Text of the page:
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Schizoid Personality Disorder: Signs and Treatment


Schizoid personality disorder, abbreviated as ScPD and sometimes SPD, is a cluster A “odd and eccentric” personality disorder. The key characteristic of this particular personality disorder is indifference toward other people, plus social isolation.

The Diagnostic Statistical Manual of Mental Disorders (DSM-5) describes ScPD as “a pervasive pattern of social and interpersonal deficits marked by acute discomfort with, and reduced capacity to form close relationships as well as by cognitive or perceptual distortions and eccentricities of behavior, beginning by early adulthood and present in a variety of contexts.”

Prevalence and risk factors

The prevalence in the western cultures is reported to be just under 3%, which makes it one of the most common of the 10 personality disorders (PDs). However, it is indicated that there is a limited amount of literature on the prevalence of ScPD, especially given that comorbid conditions are common, e.g., schizophrenia.

As with the majority of PDs, the exact cause for developing the ScPD is not clear, however studies indicate both genetic and environmental factors contribute to the diagnosis of ScPD.

The evidence of genetic links to ScPD is suggested by increased prevalence of this PD if a parent or a first-degree relative has been previously diagnosed with ScPD or schizophrenia. Additionally, it is observed that SCPD is more common in men than women.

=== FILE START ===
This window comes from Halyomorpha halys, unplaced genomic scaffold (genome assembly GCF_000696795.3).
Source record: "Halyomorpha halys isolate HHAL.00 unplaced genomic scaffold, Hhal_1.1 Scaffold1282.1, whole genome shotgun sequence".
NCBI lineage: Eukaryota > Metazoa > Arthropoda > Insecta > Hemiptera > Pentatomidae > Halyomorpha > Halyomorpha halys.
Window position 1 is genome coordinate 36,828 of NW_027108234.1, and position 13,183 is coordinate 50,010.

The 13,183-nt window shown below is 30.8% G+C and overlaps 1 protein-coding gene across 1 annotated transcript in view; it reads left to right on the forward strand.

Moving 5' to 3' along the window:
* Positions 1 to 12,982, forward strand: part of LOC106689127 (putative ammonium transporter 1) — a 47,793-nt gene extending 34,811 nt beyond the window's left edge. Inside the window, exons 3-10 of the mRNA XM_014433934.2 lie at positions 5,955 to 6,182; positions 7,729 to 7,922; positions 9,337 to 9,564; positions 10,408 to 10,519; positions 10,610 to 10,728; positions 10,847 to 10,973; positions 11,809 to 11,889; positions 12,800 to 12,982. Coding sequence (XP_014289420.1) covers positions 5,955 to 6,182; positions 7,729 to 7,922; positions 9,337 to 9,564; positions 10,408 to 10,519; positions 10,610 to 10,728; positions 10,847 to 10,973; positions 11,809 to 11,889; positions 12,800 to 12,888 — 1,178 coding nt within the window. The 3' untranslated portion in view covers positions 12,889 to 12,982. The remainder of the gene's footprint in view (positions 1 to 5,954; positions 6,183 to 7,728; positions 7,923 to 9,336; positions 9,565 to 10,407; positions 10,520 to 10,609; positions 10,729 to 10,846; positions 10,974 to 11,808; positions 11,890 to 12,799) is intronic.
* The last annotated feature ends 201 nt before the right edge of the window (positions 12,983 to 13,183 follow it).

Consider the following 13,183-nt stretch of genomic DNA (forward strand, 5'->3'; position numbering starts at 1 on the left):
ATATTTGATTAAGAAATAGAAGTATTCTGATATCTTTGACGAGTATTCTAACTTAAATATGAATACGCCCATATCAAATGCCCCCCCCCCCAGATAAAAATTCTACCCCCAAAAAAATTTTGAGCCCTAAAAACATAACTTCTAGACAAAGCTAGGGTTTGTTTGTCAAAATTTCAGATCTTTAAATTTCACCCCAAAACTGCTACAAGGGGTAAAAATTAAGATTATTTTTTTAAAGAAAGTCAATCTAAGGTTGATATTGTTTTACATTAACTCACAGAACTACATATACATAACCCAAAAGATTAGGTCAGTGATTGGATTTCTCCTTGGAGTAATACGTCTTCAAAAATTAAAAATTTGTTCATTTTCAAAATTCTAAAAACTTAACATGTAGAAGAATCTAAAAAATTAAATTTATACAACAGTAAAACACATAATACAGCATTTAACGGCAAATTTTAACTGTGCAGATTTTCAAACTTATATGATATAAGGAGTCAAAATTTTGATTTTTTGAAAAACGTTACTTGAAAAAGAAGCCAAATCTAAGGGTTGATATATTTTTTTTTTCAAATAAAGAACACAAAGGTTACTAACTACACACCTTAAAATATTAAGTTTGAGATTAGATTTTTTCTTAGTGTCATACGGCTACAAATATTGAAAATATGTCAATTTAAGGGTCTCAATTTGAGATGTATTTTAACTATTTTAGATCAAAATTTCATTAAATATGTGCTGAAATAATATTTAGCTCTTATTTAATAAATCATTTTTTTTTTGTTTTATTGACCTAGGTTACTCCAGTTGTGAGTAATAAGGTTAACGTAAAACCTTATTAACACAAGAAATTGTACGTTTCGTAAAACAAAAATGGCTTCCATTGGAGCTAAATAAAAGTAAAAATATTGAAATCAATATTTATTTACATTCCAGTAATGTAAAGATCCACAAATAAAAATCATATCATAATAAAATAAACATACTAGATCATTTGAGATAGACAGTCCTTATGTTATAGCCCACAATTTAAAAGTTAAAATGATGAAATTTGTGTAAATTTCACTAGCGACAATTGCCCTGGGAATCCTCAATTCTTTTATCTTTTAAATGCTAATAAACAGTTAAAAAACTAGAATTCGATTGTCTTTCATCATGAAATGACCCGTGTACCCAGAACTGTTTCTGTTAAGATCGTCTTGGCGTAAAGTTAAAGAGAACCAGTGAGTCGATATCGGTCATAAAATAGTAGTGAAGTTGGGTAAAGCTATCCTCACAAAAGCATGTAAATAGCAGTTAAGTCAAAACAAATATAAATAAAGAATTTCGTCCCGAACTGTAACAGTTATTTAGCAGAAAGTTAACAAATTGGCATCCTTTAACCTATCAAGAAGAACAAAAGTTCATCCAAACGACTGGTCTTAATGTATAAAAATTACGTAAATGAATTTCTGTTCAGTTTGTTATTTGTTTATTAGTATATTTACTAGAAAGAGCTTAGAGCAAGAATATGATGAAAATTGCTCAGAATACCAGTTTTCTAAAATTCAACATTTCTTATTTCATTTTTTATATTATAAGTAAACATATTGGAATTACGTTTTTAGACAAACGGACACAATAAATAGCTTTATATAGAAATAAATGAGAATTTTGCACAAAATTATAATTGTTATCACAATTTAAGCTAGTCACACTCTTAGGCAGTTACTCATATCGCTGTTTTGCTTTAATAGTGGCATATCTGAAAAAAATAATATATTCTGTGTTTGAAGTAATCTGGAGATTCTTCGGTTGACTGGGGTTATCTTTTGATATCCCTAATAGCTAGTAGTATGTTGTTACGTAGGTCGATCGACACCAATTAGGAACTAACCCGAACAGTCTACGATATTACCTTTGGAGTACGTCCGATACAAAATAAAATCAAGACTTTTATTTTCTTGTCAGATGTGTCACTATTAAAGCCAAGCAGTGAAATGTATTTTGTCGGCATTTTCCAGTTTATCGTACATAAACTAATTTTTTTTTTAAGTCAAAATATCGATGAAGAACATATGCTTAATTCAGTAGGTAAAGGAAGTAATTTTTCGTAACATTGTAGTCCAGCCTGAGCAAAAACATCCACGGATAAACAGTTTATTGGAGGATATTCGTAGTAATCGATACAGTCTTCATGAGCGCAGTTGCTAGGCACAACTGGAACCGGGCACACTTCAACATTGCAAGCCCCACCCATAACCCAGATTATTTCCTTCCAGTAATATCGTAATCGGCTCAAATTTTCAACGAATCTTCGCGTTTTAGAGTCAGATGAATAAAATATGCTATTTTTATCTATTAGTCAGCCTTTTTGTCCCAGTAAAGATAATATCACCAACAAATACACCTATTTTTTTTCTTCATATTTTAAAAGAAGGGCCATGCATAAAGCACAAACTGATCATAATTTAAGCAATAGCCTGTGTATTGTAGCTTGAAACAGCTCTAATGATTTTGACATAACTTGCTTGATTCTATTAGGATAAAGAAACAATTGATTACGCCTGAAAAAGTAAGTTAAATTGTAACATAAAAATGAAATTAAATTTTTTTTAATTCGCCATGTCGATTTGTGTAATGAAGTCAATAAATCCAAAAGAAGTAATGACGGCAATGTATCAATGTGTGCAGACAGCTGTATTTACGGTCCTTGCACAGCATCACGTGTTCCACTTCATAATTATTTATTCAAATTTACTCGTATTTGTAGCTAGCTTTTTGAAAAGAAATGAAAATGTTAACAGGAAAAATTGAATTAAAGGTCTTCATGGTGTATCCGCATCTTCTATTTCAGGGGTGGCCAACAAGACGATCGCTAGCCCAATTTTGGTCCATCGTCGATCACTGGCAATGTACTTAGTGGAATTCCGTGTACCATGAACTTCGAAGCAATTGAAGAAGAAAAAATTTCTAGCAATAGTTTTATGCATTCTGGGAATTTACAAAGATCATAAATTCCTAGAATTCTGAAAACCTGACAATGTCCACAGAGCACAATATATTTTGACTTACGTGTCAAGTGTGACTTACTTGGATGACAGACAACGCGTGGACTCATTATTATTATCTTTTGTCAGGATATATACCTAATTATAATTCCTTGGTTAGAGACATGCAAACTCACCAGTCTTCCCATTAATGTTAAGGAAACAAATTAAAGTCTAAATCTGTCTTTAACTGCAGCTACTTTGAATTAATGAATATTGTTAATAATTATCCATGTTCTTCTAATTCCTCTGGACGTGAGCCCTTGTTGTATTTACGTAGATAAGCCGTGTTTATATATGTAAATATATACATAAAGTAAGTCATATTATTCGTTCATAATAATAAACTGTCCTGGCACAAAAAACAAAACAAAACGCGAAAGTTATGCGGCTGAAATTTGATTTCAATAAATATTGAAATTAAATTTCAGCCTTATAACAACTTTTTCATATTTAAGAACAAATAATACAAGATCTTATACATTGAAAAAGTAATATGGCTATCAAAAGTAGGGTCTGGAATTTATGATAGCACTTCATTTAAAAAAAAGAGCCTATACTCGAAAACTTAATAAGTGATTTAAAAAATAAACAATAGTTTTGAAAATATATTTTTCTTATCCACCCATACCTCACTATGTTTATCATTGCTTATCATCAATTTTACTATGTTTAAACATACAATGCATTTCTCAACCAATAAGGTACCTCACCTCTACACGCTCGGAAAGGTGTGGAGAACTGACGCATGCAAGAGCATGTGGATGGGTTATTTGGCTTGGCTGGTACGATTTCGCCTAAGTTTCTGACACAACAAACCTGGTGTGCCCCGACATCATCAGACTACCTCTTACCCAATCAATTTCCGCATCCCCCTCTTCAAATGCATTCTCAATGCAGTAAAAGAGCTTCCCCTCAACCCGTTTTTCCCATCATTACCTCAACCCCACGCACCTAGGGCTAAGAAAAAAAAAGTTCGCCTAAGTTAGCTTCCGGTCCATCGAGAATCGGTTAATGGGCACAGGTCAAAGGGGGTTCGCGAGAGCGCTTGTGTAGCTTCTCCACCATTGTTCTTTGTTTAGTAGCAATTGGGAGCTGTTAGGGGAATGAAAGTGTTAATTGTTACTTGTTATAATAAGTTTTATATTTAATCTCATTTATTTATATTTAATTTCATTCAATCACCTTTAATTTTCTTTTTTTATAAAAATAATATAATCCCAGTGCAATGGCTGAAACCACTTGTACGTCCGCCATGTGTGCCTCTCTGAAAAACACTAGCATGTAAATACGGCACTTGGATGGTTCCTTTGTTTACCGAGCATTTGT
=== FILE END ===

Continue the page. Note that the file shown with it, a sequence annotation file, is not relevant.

Individuals who grew up with a family who was not able to meet their emotional needs are also at increased risk of developing the ScPD. Similarly, children who have been abused, neglected or abandoned early on tend to exhibit more ScPD characteristics compared to the general population.

Signs and symptoms

Even though the diagnosis of personality disorders is primarily attributed only after 18 years of age, because the individual personality is assumed to be developing before that, the ScPD is an exception. This type of personality disorder can often be first noticed during childhood years, with symptom severity increasing with age.

The symptoms of the disorder can have an impact on multiple life domains including family relationships, school, and work performance. Typically, a person with ScPD will exhibit several of the below characteristics:

  • Is preoccupied with introspection.
  • Exhibits indifference to both positive and negative evaluation (e. g., does not respond to praise or affirmation, as well as to criticism or rejection).
  • Feels detached from other, both family, and peers.
  • Exhibits little or no desire at all in forming close relationships.
  • Exhibits behaviors that are not in line with social norms and.or expectations.
  • Does not experience fun or pleasure in activities.
  • Avoids, and does not enjoy social or family events, gatherings, celebrations.
  • Can be often seen or described as cold, withdrawn.
  • Exhibits flattened affectivity, e. g., is not romantically engaging.
  • Exhibits no interest in being part of a family or social group.
  • If forced to pick an activity, is primarily interested in solitary activities.
  • Has little if a ny interest in romantic or sexual experiences.
  • Typically has no close friends other than immediate relatives.

It is often described that individuals with SPD view themselves more as a bystander of their own life instead of an active member. Often, they take no part in and have no interest in the outside world, society, for example what is happening in the world, fashion, trends, discoveries.